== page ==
Glenn Youngkin’s gubernatorial win in Virginia sent a clear message to government bureaucrats: treat parents with more respect. Parents are paramount to their kids’ welfare and education, and they have a right to be angry when treated otherwise. Yet parents should also reflect on how we got here and consider how they share at least some of the blame.
For decades, public schools have encroached on some basic parental responsibilities — from feeding kids to health care to helping with homework. Is it any wonder school officials view themselves as the leading authorities on your children?
Consider that, today, a huge number of kids are dropped off at schools before the classes even begin, as early as 6:30 a.m. Kids are watched and fed a simple breakfast. This program, known as “before care,” allows parents to head to work early, which may be necessary for parents who work an early shift. Yet it’s also used by parents who want an early start to the day and a hassle- and kid-free morning.
Many parents also seem happy to let schools feed their kids. The school lunch program, originally designed to help low-income families, is now feeding any child, regardless of need. In fact, according to the School Lunch Association, 7.7 million students paid full price for a school lunch in 2019, meaning the child’s family did not qualify for a reduced or free school lunch.
The full price for a school lunch varies but it averages at about $2.48 for elementary school and $2.74 for high school. Even with rising inflation, that’s enough to make a simple meal for a child. Yet so many parents who could easily do this themselves instead opt to let the school feed their kids because it’s convenient.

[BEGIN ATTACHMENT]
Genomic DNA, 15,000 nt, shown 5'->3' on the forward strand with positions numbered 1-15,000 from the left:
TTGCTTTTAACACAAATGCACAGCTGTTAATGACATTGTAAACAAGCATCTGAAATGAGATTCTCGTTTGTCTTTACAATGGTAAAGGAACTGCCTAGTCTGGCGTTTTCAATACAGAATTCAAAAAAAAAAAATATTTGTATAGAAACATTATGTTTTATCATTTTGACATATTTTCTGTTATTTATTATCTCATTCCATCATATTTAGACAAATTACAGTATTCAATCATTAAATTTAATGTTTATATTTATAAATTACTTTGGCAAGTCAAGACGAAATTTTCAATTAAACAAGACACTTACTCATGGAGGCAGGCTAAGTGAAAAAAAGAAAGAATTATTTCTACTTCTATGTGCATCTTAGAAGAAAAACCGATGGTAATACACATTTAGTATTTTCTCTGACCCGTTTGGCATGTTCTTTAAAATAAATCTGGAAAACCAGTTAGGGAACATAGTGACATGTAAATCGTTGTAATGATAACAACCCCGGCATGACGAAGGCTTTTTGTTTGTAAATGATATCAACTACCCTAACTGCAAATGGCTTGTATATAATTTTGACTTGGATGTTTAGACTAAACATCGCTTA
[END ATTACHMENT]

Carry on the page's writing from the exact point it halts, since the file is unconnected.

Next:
The U.S. Department of Agriculture also funds weekend, holiday, and summer meal programs. This is on top of the generous food assistance that’s already provided to needy families through various programs. During the COVID shutdown of schools, even wealthy moms partook of these free food giveaways, since the USDA waived all requirements to show enrollment in the school meal program.
Working late? No sweat! Like the “before care” program, most schools now offer “after care” programs so that parents can work late. Participating students are typically assisted with their homework and fed. Not having to do homework with your kid sounds nice, but it also robs parents of knowing what is being taught and how their kid is doing with his or her schoolwork.
Students are even able to seek medical treatment without their parents’ consent. In Alexandria, Virginia, the high school’s “Teen Wellness Center” will alert parents if a child is seen for a cold, acne, or a few other minor illnesses. But parents are not informed if their child is there for a pregnancy test, diagnosis, and treatment of a sexually transmitted disease (including HIV), a prescription for birth control, “behavior change counseling,” mental health counseling, or substance abuse counseling. These services are all offered free of charge, so at no point would a student need to inform a parent.
Those who advocate for keeping children’s medical care private from parents often cite concerns about abuse arising from a parent finding out about their child’s sexual activity or its consequences. Yet school officials seem less concerned about the harms that could result from letting a child navigate these traumatic and potentially life-altering health conditions without assistance from their parents.
As for discipline, parents rarely have a place at the table. While schools used to be willing to contact parents, share information, and work as partners in setting kids on a better path, today, restorative justice programs cut out parents (and law enforcement), and reduce discipline to a performative joke.
If parents want to be respected by school officials, they need to stop ceding parenting basics to others. By placing these duties in the hands of teachers and school officials, parents have weakened their case that they are the primary caregivers for their children. I’m glad parents are fighting for their rights, but they should never have given up so much authority over their children’s upbringing in the first place.